Q128C 25mph fast hybrid commuter build/ride report


Jun 6, 2017
Hats off to the OP, emjay, for such a comprehensive summary, all the makings of a permanent thread! :)
The Universal Left & Right throttle is a long overdue item, avoids the expense of following the former "get a selection of throttles" advice. Maybe even combined with an 'Invisible Bell' one side and 'Brake & Shift Combo' Left or Right Lever with Grip for a single fitment each side..
Well, one day, maybe!


Sep 11, 2017
__Fitting the motor__

This was by far the trickiest bit of the build process. I got the motor already built into a wheel, and the build quality was OK, nothing special. The spokes were very loose compared to what you'd get from a proper bike shop. Being quite light, I'm not too hard on spokes (i.e. have never broken one in many years of cycling) so I figured it would be fine. I will probably tighten up the spokes in the future when I get the right tool.

I took the cassette off the donor bike rear wheel and fitted it to the motor wheel. My first mistake was that I had the kind of cassette lockring removal tool that has the pin in the middle, which was fine for getting it off the donor wheel (which had a hollow quick release axle) but obviously didn't fit on the motor wheel with its solid axle. A bit of "modification" of the tool with a hacksaw fixed it, but if you're buying one for this purpose get the one that looks like this:


I then took the disc rotor off the donor wheel and put it on the motor wheel. When I fitted the wheel into the dropouts, the casing of the motor hub was hitting the brake caliper. So I had to take the old 160mm rotor off, fit a new 180mm rotor, and fit a 180mm adapter to the frame to move the caliper further away from the hub. If you're planning a build like this, I suggest you plan to fit a 180mm rotor if the bike doesn't already have one. There are various other ways round the problem like filing down the caliper or fitting a low profile caliper, but changing the rotor size was easy and fixed the problem completely.

Once I had the wheel sitting in the dropouts I noticed that they were a bit shallow and the axle was not sitting fully in them, so I filed the dropouts a bit with a round file.

I noticed that the torque nuts supplied with the motor were nowhere near engaging with the dropouts - the dropouts were just too shallow. Filing them deep enough to allow the torque nuts to engage would have involved removing a load of material and leaving the dropout area of the frame very thin, so I just decided not to use the torque nuts and build a torque arm instead.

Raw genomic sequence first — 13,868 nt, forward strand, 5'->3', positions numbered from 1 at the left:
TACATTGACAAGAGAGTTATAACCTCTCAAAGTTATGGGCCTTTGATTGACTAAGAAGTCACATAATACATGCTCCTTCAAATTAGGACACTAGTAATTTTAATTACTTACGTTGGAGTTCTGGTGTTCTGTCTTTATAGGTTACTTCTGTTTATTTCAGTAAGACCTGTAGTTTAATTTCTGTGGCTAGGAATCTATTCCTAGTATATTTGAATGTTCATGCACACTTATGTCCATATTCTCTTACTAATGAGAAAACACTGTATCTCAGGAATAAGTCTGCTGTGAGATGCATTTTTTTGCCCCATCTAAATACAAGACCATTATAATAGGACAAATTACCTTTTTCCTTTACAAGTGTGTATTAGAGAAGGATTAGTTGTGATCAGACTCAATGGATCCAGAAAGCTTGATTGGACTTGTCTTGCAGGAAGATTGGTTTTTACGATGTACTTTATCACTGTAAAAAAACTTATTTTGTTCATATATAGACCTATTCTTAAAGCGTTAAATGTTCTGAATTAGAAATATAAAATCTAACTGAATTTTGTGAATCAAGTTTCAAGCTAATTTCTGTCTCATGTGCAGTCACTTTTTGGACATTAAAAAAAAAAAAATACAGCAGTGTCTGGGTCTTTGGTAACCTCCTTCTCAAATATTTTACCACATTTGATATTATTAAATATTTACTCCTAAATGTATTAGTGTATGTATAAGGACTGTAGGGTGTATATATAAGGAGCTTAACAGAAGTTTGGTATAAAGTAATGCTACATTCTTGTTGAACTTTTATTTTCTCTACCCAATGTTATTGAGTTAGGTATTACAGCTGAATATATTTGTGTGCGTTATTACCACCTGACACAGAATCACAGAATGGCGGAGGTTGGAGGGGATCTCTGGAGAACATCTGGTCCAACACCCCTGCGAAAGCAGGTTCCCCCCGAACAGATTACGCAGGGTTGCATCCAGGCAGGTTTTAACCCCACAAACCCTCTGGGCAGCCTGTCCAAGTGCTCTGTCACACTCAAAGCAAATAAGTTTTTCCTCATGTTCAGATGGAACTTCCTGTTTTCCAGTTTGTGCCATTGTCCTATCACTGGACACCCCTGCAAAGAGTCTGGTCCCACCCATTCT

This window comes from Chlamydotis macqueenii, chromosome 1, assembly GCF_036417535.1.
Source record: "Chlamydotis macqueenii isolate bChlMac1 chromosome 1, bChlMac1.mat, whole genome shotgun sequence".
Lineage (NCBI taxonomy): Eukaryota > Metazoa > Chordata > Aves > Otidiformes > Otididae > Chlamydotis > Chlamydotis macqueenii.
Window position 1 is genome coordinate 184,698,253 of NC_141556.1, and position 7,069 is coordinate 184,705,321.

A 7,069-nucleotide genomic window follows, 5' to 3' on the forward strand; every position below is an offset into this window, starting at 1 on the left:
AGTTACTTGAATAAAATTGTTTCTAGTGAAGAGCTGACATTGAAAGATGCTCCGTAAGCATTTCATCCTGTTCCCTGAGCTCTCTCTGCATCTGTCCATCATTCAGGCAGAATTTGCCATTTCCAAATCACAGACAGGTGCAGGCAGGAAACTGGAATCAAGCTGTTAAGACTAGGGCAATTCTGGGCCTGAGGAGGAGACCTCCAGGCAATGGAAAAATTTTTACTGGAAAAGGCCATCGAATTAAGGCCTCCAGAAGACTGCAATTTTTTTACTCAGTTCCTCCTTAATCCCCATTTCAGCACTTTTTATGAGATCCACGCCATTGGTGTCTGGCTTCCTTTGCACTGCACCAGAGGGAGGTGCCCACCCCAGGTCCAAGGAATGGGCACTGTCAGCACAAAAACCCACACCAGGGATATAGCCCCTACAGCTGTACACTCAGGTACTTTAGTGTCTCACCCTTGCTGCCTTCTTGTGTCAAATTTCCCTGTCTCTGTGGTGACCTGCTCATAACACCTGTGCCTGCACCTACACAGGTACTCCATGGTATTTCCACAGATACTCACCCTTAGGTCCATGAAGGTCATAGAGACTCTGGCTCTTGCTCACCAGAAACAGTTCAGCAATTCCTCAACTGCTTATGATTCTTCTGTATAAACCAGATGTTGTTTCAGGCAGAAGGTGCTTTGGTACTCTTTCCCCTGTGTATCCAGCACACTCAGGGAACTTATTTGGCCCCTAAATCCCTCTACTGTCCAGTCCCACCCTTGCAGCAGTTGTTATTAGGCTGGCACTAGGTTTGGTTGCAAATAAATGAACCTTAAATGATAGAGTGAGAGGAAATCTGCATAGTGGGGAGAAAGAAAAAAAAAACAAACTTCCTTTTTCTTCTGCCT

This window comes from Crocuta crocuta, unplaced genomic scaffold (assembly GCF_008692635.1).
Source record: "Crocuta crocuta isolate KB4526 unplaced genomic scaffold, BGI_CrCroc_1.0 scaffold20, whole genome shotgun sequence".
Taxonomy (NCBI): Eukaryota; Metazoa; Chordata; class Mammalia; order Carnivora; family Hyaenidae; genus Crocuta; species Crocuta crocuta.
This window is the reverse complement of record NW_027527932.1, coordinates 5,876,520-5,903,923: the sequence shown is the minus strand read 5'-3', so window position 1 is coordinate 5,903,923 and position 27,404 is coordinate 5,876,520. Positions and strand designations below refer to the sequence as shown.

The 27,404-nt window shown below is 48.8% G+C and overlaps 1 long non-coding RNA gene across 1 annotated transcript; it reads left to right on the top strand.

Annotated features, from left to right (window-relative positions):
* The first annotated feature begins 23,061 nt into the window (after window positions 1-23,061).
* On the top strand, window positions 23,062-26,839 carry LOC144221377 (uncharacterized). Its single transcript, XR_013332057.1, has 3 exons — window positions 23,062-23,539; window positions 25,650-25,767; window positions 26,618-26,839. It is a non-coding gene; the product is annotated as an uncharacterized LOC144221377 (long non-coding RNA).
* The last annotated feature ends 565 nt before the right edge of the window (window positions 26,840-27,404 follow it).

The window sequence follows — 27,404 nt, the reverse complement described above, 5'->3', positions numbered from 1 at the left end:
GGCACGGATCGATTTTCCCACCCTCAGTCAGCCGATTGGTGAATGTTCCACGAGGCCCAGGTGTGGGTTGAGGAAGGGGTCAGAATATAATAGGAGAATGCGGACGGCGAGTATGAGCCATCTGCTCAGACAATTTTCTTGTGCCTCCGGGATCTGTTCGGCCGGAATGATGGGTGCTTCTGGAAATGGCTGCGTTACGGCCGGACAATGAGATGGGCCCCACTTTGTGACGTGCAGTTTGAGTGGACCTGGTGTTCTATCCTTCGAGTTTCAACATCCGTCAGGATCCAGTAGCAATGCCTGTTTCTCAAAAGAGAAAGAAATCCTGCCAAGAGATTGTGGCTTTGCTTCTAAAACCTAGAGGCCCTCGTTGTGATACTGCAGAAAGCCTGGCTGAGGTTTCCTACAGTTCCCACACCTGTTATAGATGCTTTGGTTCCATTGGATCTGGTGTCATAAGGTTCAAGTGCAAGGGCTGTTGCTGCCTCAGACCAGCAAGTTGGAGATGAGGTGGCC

I tried a few different torque arms until I found one that fit in a good position. I then measured the distance from the fixing hole in the torque arm to the closest brake caliper mouting hole, then drilled a 6mm hole in the right place in the second bit of the torque arm. Hopefully this photo of the non-drive side makes it clearer:

I ended up having to use a longer M6 bolt to secure the second bit of the torque arm to the caliper mount. The bolt goes through the torque arm, then through a few washers to make it the correct distance from the frame, then through the caliper mounting hole on the frame and into the threads on the caliper adapter. As you can see in the photo, my torque arm isn't the neatest - there is a stray hole from a previous fitting attempt, and I should probably remove the unneeded bit at the end.

In the picture you can also see the stays for a mudguard, which I fitted at the same time I put the wheel on. The mounting hole for the mudguard stay is directly behind the torque arm, but I just sandwhiched the stay between the frame and the torque arm and the friction was enough to hold it in place nicely.

Here's a photo of the non-drive side from above:

Starting at the hub, it goes:

- washer
- dropout
- spacer
- torque arm
- axle nut
- black plastic cover

For completeness sake, here's the drive side:

nothing very interesting going on here. From the hub it goes:

- washer
- dropout
- axle nut

I fitted the motor so that the cable emerges from the axle pointing down, which I think should make water less likely to run into the end of the motor.

Tip: during the process of fitting the wheel I probably put it in and out of the dropouts dozens of times, so I removed the rear derailleur during fitting so that it was easier to just drop it in.
Finally putting a torque arm on my bike. Shouldn't the torque arm be placed around the other way e.g per attached photo? The wheel is being driven forwards so surely the arm has to try and hold it back? I suppose it may. Not matter either way if rock solid though?



Esteemed Pedelecer
Aug 7, 2014
West Sx RH
In that pic the TA is only relying on the cable tie to hold it, if the axle did turn in the dropouts cable tie won't do much but snap or slide.
Ideally the TA would be batter fitted rearwards and the spare frame/ mudguard eyelet used as anchoring or a homemade one piece TA.